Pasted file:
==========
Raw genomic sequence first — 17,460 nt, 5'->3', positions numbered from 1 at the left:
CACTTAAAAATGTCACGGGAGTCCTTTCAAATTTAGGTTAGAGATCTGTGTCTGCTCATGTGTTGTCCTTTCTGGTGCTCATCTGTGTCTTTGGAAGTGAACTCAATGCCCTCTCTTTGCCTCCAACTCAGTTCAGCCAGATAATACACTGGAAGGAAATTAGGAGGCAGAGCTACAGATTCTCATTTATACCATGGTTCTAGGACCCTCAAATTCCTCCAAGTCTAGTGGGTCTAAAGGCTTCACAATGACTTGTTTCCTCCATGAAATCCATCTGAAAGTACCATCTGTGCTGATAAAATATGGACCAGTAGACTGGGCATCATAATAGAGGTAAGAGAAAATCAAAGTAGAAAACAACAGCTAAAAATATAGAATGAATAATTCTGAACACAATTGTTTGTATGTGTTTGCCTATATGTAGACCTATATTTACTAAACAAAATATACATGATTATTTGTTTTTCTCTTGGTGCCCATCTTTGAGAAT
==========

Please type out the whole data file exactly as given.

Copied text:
Raw genomic sequence first — 17,460 nt, 5'->3', positions numbered from 1 at the left:
CACTTAAAAATGTCACGGGAGTCCTTTCAAATTTAGGTTAGAGATCTGTGTCTGCTCATGTGTTGTCCTTTCTGGTGCTCATCTGTGTCTTTGGAAGTGAACTCAATGCCCTCTCTTTGCCTCCAACTCAGTTCAGCCAGATAATACACTGGAAGGAAATTAGGAGGCAGAGCTACAGATTCTCATTTATACCATGGTTCTAGGACCCTCAAATTCCTCCAAGTCTAGTGGGTCTAAAGGCTTCACAATGACTTGTTTCCTCCATGAAATCCATCTGAAAGTACCATCTGTGCTGATAAAATATGGACCAGTAGACTGGGCATCATAATAGAGGTAAGAGAAAATCAAAGTAGAAAACAACAGCTAAAAATATAGAATGAATAATTCTGAACACAATTGTTTGTATGTGTTTGCCTATATGTAGACCTATATTTACTAAACAAAATATACATGATTATTTGTTTTTCTCTTGGTGCCCATCTTTGAGAAT